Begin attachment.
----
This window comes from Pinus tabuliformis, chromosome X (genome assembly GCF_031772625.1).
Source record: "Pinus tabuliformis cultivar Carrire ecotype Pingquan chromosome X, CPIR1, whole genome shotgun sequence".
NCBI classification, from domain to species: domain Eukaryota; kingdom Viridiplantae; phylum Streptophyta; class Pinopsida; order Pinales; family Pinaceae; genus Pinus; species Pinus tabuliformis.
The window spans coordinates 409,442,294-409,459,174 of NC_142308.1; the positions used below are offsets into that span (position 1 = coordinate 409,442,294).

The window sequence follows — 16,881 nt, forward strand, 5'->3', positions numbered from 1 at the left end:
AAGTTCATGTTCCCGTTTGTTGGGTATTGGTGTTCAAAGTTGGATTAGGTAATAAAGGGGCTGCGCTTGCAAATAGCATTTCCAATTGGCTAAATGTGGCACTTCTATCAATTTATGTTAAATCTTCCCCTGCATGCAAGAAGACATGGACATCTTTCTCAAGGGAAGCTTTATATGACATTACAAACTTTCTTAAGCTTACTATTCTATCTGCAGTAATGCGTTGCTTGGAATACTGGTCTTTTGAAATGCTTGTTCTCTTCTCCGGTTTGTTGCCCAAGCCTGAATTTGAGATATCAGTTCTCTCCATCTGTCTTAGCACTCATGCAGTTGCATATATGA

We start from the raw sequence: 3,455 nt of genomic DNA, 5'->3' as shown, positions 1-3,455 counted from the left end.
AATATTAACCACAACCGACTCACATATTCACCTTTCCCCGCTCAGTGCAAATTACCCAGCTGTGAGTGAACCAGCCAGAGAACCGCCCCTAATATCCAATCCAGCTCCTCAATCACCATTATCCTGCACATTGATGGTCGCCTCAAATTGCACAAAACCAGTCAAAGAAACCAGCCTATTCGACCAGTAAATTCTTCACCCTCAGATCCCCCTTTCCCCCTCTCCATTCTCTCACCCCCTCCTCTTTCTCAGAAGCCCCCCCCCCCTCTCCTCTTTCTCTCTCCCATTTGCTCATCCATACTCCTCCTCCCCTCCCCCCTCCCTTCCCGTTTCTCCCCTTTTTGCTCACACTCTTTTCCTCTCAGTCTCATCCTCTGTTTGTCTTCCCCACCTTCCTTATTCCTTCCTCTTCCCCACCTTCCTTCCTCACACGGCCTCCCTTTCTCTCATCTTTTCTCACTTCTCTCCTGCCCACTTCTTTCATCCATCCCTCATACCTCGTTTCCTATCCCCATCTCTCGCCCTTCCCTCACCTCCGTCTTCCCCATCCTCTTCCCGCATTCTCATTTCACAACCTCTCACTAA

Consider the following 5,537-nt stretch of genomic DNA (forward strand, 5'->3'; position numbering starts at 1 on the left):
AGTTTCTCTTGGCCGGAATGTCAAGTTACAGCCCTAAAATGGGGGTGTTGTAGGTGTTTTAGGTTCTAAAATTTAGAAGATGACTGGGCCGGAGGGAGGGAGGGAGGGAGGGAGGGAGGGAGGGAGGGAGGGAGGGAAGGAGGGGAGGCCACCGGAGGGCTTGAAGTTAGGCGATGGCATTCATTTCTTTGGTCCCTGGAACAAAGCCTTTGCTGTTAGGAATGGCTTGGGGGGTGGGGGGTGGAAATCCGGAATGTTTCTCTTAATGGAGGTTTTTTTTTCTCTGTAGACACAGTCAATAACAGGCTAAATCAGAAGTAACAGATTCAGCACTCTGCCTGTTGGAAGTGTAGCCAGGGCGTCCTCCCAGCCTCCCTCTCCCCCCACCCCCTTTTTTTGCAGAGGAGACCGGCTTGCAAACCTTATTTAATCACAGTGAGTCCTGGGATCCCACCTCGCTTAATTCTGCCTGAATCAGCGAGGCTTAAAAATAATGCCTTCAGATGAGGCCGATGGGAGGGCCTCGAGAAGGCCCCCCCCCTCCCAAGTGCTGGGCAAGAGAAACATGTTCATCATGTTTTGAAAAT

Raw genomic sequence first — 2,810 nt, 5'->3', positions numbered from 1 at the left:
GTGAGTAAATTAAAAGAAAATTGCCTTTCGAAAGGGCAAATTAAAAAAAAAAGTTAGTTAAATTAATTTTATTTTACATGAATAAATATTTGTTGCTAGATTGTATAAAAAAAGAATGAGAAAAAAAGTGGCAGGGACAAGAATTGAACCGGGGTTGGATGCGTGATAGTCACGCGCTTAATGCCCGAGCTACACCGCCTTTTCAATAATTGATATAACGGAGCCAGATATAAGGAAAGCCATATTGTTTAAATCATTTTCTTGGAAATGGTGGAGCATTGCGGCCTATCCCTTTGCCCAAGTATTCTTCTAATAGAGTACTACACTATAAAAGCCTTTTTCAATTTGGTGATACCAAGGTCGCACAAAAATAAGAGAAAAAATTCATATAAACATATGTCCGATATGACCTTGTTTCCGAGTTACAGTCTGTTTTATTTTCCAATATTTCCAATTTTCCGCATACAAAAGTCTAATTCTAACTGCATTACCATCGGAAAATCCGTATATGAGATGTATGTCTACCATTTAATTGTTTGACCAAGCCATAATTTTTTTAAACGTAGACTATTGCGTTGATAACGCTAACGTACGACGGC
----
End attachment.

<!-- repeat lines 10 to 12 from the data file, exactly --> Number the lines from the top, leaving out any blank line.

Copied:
AGTTTCTCTTGGCCGGAATGTCAAGTTACAGCCCTAAAATGGGGGTGTTGTAGGTGTTTTAGGTTCTAAAATTTAGAAGATGACTGGGCCGGAGGGAGGGAGGGAGGGAGGGAGGGAGGGAGGGAGGGAGGGAGGGAAGGAGGGGAGGCCACCGGAGGGCTTGAAGTTAGGCGATGGCATTCATTTCTTTGGTCCCTGGAACAAAGCCTTTGCTGTTAGGAATGGCTTGGGGGGTGGGGGGTGGAAATCCGGAATGTTTCTCTTAATGGAGGTTTTTTTTTCTCTGTAGACACAGTCAATAACAGGCTAAATCAGAAGTAACAGATTCAGCACTCTGCCTGTTGGAAGTGTAGCCAGGGCGTCCTCCCAGCCTCCCTCTCCCCCCACCCCCTTTTTTTGCAGAGGAGACCGGCTTGCAAACCTTATTTAATCACAGTGAGTCCTGGGATCCCACCTCGCTTAATTCTGCCTGAATCAGCGAGGCTTAAAAATAATGCCTTCAGATGAGGCCGATGGGAGGGCCTCGAGAAGGCCCCCCCCCTCCCAAGTGCTGGGCAAGAGAAACATGTTCATCATGTTTTGAAAAT

Raw genomic sequence first — 2,810 nt, 5'->3', positions numbered from 1 at the left:
GTGAGTAAATTAAAAGAAAATTGCCTTTCGAAAGGGCAAATTAAAAAAAAAAGTTAGTTAAATTAATTTTATTTTACATGAATAAATATTTGTTGCTAGATTGTATAAAAAAAGAATGAGAAAAAAAGTGGCAGGGACAAGAATTGAACCGGGGTTGGATGCGTGATAGTCACGCGCTTAATGCCCGAGCTACACCGCCTTTTCAATAATTGATATAACGGAGCCAGATATAAGGAAAGCCATATTGTTTAAATCATTTTCTTGGAAATGGTGGAGCATTGCGGCCTATCCCTTTGCCCAAGTATTCTTCTAATAGAGTACTACACTATAAAAGCCTTTTTCAATTTGGTGATACCAAGGTCGCACAAAAATAAGAGAAAAAATTCATATAAACATATGTCCGATATGACCTTGTTTCCGAGTTACAGTCTGTTTTATTTTCCAATATTTCCAATTTTCCGCATACAAAAGTCTAATTCTAACTGCATTACCATCGGAAAATCCGTATATGAGATGTATGTCTACCATTTAATTGTTTGACCAAGCCATAATTTTTTTAAACGTAGACTATTGCGTTGATAACGCTAACGTACGACGGC